UPDATE – Despite improving its margins, Boeing Commercial Airplanes continues to be loss-making in HY1 and Q2. Revenues were higher thanks to more MAX deliveries, but the continued delivery pause of the 787 continues to affect income and cash flow. Boeing released its Q2 and HY1 results on July 27. Boeing reduces Commercial Airplanes losses thanks to MAX.
Boeing Company reported a $-1.082 billion net loss for HY1 compared to a tiny $6 million profit in the same period last year. The operating loss was $-395 million versus $940 million in 2021, with costs and expenses almost identical at $28.2 versus $28.4 billion. Group revenues were down to $30.7 billion from $32.2 billion.
In the second quarter, the Group produced a $160 million profit but down from $567 million in 2021. The operating profit was $774 million from $1.023 billion, with costs and expenses on par at $14.6 billion. Revenues were $16.681 billion versus $16.998, so again very close. Boeing Group reported a $-1.242 billion net loss in Q1.
MAX rates to stay at 31 per month until engine makers fix supply issues
Looking at Commercial Airplanes, it ended HY1 at a $-1.101 billion loss compared to $-1.328 billion, with revenues at $10.380 billion versus $10.284 billion. This reflects the higher deliveries of the MAX of 216 for the six-month period compared to 156 in HY 2021. In Q2, BCA reduced its losses to $-242 million from $-472 million. It delivered 121 aircraft versus 79 last year. The HY1 operating margin was -10.6 percent by the end of June, although it improved in Q2 to -3.9 percent.
737/MAX deliveries totaled 189 in HY1 and 103 in Q2. Despite supply chain issues that disrupted production in Q1, Boeing succeeded in ramping up the production rate to 31 per month as planned. The rate will stay here until Boeing is comfortable that it has stable numbers from month to month before it will go higher. “Stability is the watchword for us”, said Boeing President and CEO David Calhoun. The key issue that is holding up Boeing (and Airbus…) is supply chain issues with raw materials, conductors, and notably with engine makers, who struggle with the casting of engine parts. “Our earlier decision not to go to rate 38 on the MAX is based on that. We will watch as they qualify for more capacity before pulling rates up. Engine makers will have to make some investments to keep up with the robust demand in the market. (…) Will it be better next year? Yes, but I don’t want to get ahead of myself.”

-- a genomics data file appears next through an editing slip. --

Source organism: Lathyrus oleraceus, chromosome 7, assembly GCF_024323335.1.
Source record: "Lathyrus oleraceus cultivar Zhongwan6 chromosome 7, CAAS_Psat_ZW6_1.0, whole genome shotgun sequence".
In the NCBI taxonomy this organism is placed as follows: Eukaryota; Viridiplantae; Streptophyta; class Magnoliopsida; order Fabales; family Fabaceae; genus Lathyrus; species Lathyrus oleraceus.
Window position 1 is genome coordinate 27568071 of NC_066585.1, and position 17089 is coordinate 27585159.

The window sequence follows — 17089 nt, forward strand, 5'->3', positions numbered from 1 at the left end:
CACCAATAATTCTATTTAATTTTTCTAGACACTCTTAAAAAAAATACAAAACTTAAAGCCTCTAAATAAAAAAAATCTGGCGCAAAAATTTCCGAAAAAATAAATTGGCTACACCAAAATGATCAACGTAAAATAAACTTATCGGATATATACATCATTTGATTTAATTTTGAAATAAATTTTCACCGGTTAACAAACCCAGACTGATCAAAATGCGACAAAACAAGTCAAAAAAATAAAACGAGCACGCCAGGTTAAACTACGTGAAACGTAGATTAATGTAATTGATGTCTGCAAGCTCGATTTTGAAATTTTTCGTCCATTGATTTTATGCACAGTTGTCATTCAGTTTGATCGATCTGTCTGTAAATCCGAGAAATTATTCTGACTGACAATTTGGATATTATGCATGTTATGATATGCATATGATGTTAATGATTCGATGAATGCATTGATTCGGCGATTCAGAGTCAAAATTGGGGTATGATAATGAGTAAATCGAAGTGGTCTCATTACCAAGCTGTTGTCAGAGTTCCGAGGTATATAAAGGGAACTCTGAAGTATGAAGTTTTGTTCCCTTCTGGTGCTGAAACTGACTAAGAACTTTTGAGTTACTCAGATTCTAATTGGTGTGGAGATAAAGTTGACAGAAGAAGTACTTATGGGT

At the end of Q2, there were 290 MAX in inventory, of which roughly half for Chinese customers. Boeing has now de-risked China from its deliveries, as it doesn’t count on a quick solution due to geopolitical, Covid, and regulatory issues which have held up deliveries to Chinese customers. “We enjoy a pretty robust demand market. China is separate from the ability to meet demand in the marketplace, it isn’t a pacing item,” said Chief Financial Officer Brian West, who referred to the strong success at last week’s Farnborough Airshow. De-risking China shouldn’t have an impact on Boeing’s target to be cash flow positive this year, Calhoun added, who called on the US government to discuss the reopening of the aviation market with China. On when deliveries to China could happen, West said: “Given the uncertainties around China, we expect to shift most deliveries to 2024.”
With rates not higher than 31 per month, 290 aircraft still in inventory, and China out of the sequence, Boeing now expects total deliveries to be in the low 400s for this year. By comparison: 2021 deliveries were 340.
787 on the verge of resuming deliveries